‘Greener, Fairer, Stronger’ launch set to clash with the all important ten year local development plan (LDP)
Cardiff Civic Society has written an open letter to the leader and deputy leader of Cardiff Council.
Dear Cllrs Thomas and Merry
RE: CABINET MEETING PAPERS – 20th May 2021
Cardiff Civic Society has noted the papers to be considered at the next Cabinet meeting and has the following comments to make –
At present, it isn’t clear where we are in relation to the COVID pandemic – the end, middle or even just the start. It therefore seems premature to be issuing a consultation document – Greener, Fairer, Stronger – on the way forward for Cardiff. We suggest that this should only be done once the pandemic situation has stabilised and more is understood about the longer term effects of the pandemic on society.
The Council has already announced the Local Development Plan (LDP) review timetable. It would make sense for Greener, Fairer, Stronger and the Canal Quarter development to be subsumed into the LDP review. Otherwise, these initiatives will partially constrain the review’s outcome. We are concerned at the impact of these consultations on the timing of the LDP consultation. Please confirm that these will be published this month as planned.
Running more than one consultation on the future of Cardiff (the LDP and Greener, Fairer, Stronger) may well engender confusion amongst the public.
Greener, Fairer, Stronger needs further consideration before it is released for consultation. Many of the assumptions on which it is based are speculative and optimistic – e.g. the demand for office space. This is despite the report itself including estimates of the likely fall in demand for both office and retail. Cardiff already has a surplus of both retail and office accommodation, as well as also having several major developments in progress – e.g. the Brains Brewery site. We think there needs to be further detail in the document about how existing surplus retail and office space can be repurposed. It is also in part contradictory, acknowledging the importance of localities and the 15-min neighbourhood concept on the one hand, while also making the case for the importance of encouraging people into the city centre and accelerating the completion of the central businessdistrict to support continued jobs growth. The same can be said of both promoting active travel whilst also considering increasing car parking within the city.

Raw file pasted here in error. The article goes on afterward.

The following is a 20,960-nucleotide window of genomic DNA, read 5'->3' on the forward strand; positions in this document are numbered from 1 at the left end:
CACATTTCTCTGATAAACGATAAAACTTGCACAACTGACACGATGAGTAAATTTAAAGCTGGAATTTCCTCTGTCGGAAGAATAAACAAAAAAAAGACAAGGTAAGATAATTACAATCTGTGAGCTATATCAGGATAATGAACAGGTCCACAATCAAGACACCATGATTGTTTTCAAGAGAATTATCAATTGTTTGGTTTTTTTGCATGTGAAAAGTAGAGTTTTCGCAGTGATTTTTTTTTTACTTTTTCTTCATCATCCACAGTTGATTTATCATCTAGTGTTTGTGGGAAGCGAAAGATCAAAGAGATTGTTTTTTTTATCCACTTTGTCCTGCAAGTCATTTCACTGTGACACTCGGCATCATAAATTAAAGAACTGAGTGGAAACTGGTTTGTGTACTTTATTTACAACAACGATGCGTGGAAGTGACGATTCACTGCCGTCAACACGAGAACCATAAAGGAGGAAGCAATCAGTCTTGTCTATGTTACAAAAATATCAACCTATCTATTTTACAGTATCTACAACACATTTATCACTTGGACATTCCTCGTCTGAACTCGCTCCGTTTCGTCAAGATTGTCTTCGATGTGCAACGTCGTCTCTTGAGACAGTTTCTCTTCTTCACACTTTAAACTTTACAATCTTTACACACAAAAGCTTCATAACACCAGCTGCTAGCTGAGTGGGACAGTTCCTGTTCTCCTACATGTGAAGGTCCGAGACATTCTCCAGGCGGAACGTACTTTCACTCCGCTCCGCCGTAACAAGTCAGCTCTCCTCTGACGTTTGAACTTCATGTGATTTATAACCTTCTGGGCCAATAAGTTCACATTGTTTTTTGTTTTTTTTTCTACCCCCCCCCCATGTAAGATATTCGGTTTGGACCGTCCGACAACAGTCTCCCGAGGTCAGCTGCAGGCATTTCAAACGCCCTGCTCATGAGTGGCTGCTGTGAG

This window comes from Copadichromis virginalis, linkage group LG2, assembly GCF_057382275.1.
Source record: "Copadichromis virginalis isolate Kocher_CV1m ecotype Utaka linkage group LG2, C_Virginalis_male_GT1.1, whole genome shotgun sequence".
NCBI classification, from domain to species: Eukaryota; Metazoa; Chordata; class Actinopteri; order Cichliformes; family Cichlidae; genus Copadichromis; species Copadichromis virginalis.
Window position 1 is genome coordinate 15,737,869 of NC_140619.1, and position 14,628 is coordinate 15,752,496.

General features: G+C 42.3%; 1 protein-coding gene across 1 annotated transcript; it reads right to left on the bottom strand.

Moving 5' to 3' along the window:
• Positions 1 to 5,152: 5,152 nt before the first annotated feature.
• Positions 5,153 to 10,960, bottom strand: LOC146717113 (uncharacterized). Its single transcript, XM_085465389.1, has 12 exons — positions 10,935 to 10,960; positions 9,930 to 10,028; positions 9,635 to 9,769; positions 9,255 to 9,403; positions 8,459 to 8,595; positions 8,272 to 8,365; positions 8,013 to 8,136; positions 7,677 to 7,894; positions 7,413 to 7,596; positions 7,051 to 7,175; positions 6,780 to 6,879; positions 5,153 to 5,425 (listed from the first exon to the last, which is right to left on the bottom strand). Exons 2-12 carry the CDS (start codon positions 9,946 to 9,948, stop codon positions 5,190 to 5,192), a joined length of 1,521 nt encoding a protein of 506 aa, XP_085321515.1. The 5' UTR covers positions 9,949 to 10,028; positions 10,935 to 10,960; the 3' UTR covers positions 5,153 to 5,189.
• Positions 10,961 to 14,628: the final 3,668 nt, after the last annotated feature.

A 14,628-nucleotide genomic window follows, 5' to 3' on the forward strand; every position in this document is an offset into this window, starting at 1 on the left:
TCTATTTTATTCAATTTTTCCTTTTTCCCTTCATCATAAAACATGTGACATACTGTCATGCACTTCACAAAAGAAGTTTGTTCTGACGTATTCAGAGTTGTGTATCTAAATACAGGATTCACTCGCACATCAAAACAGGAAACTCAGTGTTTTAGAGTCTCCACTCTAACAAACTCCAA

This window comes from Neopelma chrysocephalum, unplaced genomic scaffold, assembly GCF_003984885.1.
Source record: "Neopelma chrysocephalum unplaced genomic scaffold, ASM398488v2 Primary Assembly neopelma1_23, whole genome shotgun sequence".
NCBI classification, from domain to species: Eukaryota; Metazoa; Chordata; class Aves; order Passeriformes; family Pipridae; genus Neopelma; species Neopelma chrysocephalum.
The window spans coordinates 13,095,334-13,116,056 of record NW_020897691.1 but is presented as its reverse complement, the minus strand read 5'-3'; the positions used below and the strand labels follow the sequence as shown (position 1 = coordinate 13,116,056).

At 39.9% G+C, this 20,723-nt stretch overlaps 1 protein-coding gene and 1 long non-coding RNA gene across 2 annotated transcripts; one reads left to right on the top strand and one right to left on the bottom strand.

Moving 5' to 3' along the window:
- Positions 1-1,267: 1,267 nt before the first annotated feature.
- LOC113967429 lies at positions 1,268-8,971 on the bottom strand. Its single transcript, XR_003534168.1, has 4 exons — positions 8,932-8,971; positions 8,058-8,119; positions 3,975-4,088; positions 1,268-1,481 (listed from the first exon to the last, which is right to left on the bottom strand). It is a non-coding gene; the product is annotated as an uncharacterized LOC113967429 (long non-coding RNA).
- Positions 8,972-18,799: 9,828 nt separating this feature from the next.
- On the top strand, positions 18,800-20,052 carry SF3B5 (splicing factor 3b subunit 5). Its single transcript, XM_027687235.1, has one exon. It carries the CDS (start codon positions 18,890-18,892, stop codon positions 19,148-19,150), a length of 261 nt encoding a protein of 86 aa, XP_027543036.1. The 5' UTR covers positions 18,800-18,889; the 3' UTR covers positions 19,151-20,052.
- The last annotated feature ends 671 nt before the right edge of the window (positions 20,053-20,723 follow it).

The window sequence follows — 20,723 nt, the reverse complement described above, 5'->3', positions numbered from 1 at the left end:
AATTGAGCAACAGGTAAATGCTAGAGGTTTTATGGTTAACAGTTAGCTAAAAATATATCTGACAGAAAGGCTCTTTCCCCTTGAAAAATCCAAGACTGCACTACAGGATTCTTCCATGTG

Finally, we suggest that consultation documents need to have a clear and succinct summary at the start of the document to aid understanding and facilitate engagement.
Cardiff Civic Society